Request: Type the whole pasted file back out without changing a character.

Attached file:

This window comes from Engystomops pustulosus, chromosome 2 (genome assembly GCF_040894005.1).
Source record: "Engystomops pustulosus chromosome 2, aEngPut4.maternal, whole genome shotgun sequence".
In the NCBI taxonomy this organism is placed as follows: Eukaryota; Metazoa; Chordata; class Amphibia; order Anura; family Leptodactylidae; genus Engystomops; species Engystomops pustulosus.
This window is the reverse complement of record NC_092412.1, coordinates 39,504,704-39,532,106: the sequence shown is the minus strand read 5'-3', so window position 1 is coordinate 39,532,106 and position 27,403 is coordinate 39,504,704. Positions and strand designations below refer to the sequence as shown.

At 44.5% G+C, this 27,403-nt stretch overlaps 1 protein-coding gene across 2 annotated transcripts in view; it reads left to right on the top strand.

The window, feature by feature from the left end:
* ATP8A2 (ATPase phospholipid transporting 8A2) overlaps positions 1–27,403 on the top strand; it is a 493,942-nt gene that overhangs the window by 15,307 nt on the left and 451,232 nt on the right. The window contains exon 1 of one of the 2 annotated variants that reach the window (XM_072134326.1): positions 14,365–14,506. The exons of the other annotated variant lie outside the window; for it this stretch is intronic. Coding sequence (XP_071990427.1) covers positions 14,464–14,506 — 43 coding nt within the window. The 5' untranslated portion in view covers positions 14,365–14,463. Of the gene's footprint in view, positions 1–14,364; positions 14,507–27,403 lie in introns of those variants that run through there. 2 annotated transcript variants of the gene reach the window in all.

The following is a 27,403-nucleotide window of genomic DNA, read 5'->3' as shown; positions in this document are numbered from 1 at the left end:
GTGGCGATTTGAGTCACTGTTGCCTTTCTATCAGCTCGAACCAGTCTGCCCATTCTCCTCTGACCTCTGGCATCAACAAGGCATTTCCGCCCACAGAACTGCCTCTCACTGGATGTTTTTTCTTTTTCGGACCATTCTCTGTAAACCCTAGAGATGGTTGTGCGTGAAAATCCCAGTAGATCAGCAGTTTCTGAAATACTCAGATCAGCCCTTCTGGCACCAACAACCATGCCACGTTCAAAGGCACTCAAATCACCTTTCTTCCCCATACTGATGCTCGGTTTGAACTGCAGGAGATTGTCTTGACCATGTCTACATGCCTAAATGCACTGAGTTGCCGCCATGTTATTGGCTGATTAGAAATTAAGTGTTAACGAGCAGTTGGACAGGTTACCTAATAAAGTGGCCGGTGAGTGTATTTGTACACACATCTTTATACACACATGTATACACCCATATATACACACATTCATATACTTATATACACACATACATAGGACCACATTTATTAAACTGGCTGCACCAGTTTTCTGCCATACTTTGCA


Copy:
This window comes from Engystomops pustulosus, chromosome 2 (genome assembly GCF_040894005.1).
Source record: "Engystomops pustulosus chromosome 2, aEngPut4.maternal, whole genome shotgun sequence".
In the NCBI taxonomy this organism is placed as follows: Eukaryota; Metazoa; Chordata; class Amphibia; order Anura; family Leptodactylidae; genus Engystomops; species Engystomops pustulosus.
This window is the reverse complement of record NC_092412.1, coordinates 39,504,704-39,532,106: the sequence shown is the minus strand read 5'-3', so window position 1 is coordinate 39,532,106 and position 27,403 is coordinate 39,504,704. Positions and strand designations below refer to the sequence as shown.

At 44.5% G+C, this 27,403-nt stretch overlaps 1 protein-coding gene across 2 annotated transcripts in view; it reads left to right on the top strand.

The window, feature by feature from the left end:
* ATP8A2 (ATPase phospholipid transporting 8A2) overlaps positions 1–27,403 on the top strand; it is a 493,942-nt gene that overhangs the window by 15,307 nt on the left and 451,232 nt on the right. The window contains exon 1 of one of the 2 annotated variants that reach the window (XM_072134326.1): positions 14,365–14,506. The exons of the other annotated variant lie outside the window; for it this stretch is intronic. Coding sequence (XP_071990427.1) covers positions 14,464–14,506 — 43 coding nt within the window. The 5' untranslated portion in view covers positions 14,365–14,463. Of the gene's footprint in view, positions 1–14,364; positions 14,507–27,403 lie in introns of those variants that run through there. 2 annotated transcript variants of the gene reach the window in all.

The following is a 27,403-nucleotide window of genomic DNA, read 5'->3' as shown; positions in this document are numbered from 1 at the left end:
GTGGCGATTTGAGTCACTGTTGCCTTTCTATCAGCTCGAACCAGTCTGCCCATTCTCCTCTGACCTCTGGCATCAACAAGGCATTTCCGCCCACAGAACTGCCTCTCACTGGATGTTTTTTCTTTTTCGGACCATTCTCTGTAAACCCTAGAGATGGTTGTGCGTGAAAATCCCAGTAGATCAGCAGTTTCTGAAATACTCAGATCAGCCCTTCTGGCACCAACAACCATGCCACGTTCAAAGGCACTCAAATCACCTTTCTTCCCCATACTGATGCTCGGTTTGAACTGCAGGAGATTGTCTTGACCATGTCTACATGCCTAAATGCACTGAGTTGCCGCCATGTTATTGGCTGATTAGAAATTAAGTGTTAACGAGCAGTTGGACAGGTTACCTAATAAAGTGGCCGGTGAGTGTATTTGTACACACATCTTTATACACACATGTATACACCCATATATACACACATTCATATACTTATATACACACATACATAGGACCACATTTATTAAACTGGCTGCACCAGTTTTCTGCCATACTTTGCA